Kalispell notified the firefighters’ union Tuesday that seven of their members would be laid off in May due to the impacts of a new employment contract.
“Unfortunately the financial obligations of the city under the terms of the new fire contract cannot be met without a reduction in force in the fire service,” City Manager Jane Howington wrote in a letter to Local 547 IAFF President Kirk Pederson.
In a news conference Wednesday afternoon, union leaders fired back. Flanked by six of the seven young firefighters who received notice of termination, F. Ray Ruffatto, secretary of the union, called Howington a “bean counter from Ohio” who created the budget problem when she, “failed to do her job in the first place during the arbitration.”
It will take longer for ambulance and fire service to respond to the neighborhoods, stores and schools in north Kalispell with the cuts, according to Ruffatto, who went on to call for meetings next week with city officials to negotiate a way to avoid the layoffs.
“Regardless of her callous actions towards the safety of our citizens and the lives and families of these firefighters who have received pink slips, we are here to say, once again, that we are ready to sit down and do what is necessary to ensure the financial health of this city without a single firefighter being tossed out onto the street, and without the safety and lives of our citizens being put at risk with cuts,” Ruffatto said.
The seven firefighters who will lose their jobs are: Brent Councilor, Jacob Felts, Ben Graham, Josiah Mooney, Taylor Zachary, Soren Koetter and Jeremy Grady.
Three of those positions are funded by a federal SAFER grant, and the other four have the least seniority on the force. Of those firefighters present at the news conference Wednesday, their time on the Kalispell Fire Department ranged from seven to 14 months.
Councilor, 26, trained as a firefighter after he was laid off from his construction job in 2009, then was hired to the Kalispell Fire Department the following year.
“I thought this was going to benefit my family,” he said. “This was what I wanted to do for the next 20 years.”
Councilor supports the position the union has taken, and though he’s hopeful his job may be saved, he is also looking out for his wife and two children by trying to plan for what’s next.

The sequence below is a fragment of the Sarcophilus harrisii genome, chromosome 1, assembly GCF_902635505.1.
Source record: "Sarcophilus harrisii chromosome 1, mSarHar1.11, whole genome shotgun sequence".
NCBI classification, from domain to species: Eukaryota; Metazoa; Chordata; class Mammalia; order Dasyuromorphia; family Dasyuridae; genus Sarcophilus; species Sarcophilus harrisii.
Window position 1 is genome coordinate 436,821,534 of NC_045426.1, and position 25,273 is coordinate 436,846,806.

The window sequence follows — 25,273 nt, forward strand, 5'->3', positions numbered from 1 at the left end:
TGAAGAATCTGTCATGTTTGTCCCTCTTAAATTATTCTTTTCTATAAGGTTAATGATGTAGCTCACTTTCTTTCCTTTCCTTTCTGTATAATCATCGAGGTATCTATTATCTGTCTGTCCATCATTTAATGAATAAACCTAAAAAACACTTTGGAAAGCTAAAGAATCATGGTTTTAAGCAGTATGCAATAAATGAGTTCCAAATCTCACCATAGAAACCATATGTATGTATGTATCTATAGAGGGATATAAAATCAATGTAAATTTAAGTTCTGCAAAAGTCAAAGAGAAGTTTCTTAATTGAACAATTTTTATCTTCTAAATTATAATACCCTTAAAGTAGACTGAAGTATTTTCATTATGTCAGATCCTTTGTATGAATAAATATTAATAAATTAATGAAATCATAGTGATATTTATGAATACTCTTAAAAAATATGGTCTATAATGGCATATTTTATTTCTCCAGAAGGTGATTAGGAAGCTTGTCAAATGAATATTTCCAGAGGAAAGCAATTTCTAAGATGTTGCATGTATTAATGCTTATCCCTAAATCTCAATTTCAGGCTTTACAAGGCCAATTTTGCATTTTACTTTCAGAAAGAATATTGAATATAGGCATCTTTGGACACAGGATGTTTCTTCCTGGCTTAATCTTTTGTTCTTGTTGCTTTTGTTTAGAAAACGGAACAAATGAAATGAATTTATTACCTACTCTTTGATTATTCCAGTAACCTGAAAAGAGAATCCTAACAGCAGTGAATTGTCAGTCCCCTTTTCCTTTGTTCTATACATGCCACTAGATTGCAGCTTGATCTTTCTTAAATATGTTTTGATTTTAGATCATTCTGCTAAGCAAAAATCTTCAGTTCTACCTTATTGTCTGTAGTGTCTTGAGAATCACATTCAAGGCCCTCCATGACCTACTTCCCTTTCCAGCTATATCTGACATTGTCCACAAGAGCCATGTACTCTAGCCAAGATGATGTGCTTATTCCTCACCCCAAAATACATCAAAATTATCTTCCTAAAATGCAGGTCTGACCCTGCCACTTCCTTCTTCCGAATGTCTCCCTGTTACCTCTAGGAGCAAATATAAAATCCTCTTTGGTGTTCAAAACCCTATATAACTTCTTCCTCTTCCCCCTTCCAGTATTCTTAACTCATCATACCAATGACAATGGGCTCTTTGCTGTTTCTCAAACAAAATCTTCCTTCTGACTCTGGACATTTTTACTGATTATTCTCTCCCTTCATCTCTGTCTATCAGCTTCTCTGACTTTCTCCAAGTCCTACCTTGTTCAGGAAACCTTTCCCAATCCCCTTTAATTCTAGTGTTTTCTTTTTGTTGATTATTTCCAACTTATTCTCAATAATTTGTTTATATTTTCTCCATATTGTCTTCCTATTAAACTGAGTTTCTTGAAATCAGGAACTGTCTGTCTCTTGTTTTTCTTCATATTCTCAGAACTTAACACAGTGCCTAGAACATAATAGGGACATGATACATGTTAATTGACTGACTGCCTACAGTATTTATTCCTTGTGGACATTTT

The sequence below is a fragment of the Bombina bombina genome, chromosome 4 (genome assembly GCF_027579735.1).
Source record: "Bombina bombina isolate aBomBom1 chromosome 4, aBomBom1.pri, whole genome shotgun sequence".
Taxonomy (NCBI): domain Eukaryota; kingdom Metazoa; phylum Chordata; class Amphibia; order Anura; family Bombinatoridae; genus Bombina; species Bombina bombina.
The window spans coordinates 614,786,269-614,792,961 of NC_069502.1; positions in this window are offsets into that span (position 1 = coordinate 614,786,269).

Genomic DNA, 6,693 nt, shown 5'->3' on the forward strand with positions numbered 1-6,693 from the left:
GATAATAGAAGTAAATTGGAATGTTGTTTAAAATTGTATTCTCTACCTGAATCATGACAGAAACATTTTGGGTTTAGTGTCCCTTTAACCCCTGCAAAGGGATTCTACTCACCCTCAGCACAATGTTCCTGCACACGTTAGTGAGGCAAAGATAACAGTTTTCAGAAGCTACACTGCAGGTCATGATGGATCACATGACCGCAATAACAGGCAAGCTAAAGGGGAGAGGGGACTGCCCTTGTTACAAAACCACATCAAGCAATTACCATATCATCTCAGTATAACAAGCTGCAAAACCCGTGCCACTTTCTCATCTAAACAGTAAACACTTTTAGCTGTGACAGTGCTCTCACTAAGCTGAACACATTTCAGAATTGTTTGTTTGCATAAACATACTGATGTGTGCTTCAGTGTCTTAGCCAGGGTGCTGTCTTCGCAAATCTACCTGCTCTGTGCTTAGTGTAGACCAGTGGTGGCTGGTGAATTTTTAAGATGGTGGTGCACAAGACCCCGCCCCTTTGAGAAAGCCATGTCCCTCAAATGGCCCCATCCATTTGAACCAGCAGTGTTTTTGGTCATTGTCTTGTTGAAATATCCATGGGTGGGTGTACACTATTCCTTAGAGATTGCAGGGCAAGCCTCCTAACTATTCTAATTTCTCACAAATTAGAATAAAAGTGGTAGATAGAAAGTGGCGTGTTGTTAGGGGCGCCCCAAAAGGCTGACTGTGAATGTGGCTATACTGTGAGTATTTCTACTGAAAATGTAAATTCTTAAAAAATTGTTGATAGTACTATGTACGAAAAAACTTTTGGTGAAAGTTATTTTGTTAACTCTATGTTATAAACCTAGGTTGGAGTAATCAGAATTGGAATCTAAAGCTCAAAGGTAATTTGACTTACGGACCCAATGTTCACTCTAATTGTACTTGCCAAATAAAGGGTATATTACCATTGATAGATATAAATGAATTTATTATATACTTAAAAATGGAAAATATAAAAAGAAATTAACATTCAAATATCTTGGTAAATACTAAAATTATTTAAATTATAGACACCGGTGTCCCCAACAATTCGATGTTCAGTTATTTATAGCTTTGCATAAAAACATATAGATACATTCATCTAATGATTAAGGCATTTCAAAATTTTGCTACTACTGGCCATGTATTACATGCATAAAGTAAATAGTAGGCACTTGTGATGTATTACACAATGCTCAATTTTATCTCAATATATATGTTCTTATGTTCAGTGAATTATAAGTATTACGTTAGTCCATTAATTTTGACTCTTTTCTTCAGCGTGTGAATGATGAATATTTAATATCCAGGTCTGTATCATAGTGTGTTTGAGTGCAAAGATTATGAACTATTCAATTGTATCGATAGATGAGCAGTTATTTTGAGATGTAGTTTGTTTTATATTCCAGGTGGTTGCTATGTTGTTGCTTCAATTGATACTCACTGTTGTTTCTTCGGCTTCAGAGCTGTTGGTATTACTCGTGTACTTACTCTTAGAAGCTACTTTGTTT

“Me and my wife will weigh our options and discuss how to move on with our life,” Councilor said. “I’m always holding out hope but I’m also a man that understands that stuff happens.”
In a later interview Wednesday, Howington said city officials plan to meet with union leaders April 13 to negotiate for up to three days on the impact of the layoffs and the labor contract.
Were the union to reopen portions of the new contract it was awarded by an independent arbitrator in February to further negotiation, Howington said some jobs might be spared. That would include options like freezing their wages, or putting a cap on “Kelly Work Back” days, for example. Kelly Work Backs, where a firefighter can volunteer to work extra days for straight pay, were a key sticking point in negotiations over the contract.
Though he declined to provide specific details on areas where the union might negotiate, Ruffatto said union leaders have alternatives to maintain the department’s current level of force in this fiscal year.
“We’re going to look at all of the options available,” he said. “We need these firefighters to stay here in Kalispell so that we can continue to deliver the excellent customer service that we deliver.”
But Howington said she has maintained throughout the contract negotiations and arbitration hearings that the Fire Department budget is a set amount, using the metaphor of a “pie,” and increasing wages for the existing 30 firefighters would force layoffs.
“We have a pie; you can divide up the pie however you want, but there’s only so much,” Howington said. “That’s part of the reason we wanted to get better control of Kelly Work Backs.”
The disputes between the firefighters’ union and Kalispell over the last several weeks have stemmed from the city’s estimate of the contract’s financial impacts – $690,000 over the next three years – based on calculations of the annual hours each firefighter works. Howington is budgeting based on an average of 2,834 hours annually, per firefighter. Firefighters calculate that number as lower, at 2,742 hours. She provided a spreadsheet listing the hours firefighters worked last year, which ranged from 2,663 to 3,083.
“At the end of the day the city has the responsibility of budgeting according to these numbers,” Howington said. “We don’t agree with the way that the union is suggesting we do that.”
She added that she hopes the discussions next week can move beyond the difference over hours and onto how the Fire Department will operate in the future, in light of the contract’s impacts. Nor would Howington rule out the possibility of further layoffs in the future.
“There may be a need to make some staffing reductions during the year next year,” she said.
The city council will also analyze the benefits and drawbacks of privatizing the ambulance service later this year, and Fire Chief Dan Diehl will give a presentation on how his department will be organized with seven less firefighters at the next council meeting April 18.
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